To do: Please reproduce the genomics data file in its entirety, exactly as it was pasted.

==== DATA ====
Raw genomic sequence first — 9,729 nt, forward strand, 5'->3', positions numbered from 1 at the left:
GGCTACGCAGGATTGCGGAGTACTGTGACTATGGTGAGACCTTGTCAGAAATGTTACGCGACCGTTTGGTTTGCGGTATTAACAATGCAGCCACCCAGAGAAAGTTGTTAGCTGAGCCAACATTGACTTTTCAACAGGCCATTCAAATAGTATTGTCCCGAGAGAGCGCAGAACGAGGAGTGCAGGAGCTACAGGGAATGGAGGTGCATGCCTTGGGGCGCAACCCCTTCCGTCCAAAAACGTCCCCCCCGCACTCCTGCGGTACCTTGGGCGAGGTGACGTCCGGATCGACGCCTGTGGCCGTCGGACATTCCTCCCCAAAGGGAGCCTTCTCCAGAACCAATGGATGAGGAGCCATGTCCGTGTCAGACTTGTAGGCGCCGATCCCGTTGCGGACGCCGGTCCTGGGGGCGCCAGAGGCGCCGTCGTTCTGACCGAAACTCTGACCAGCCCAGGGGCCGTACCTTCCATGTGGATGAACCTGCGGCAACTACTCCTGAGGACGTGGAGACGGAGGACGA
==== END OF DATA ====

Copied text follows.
Raw genomic sequence first — 9,729 nt, forward strand, 5'->3', positions numbered from 1 at the left:
GGCTACGCAGGATTGCGGAGTACTGTGACTATGGTGAGACCTTGTCAGAAATGTTACGCGACCGTTTGGTTTGCGGTATTAACAATGCAGCCACCCAGAGAAAGTTGTTAGCTGAGCCAACATTGACTTTTCAACAGGCCATTCAAATAGTATTGTCCCGAGAGAGCGCAGAACGAGGAGTGCAGGAGCTACAGGGAATGGAGGTGCATGCCTTGGGGCGCAACCCCTTCCGTCCAAAAACGTCCCCCCCGCACTCCTGCGGTACCTTGGGCGAGGTGACGTCCGGATCGACGCCTGTGGCCGTCGGACATTCCTCCCCAAAGGGAGCCTTCTCCAGAACCAATGGATGAGGAGCCATGTCCGTGTCAGACTTGTAGGCGCCGATCCCGTTGCGGACGCCGGTCCTGGGGGCGCCAGAGGCGCCGTCGTTCTGACCGAAACTCTGACCAGCCCAGGGGCCGTACCTTCCATGTGGATGAACCTGCGGCAACTACTCCTGAGGACGTGGAGACGGAGGACGA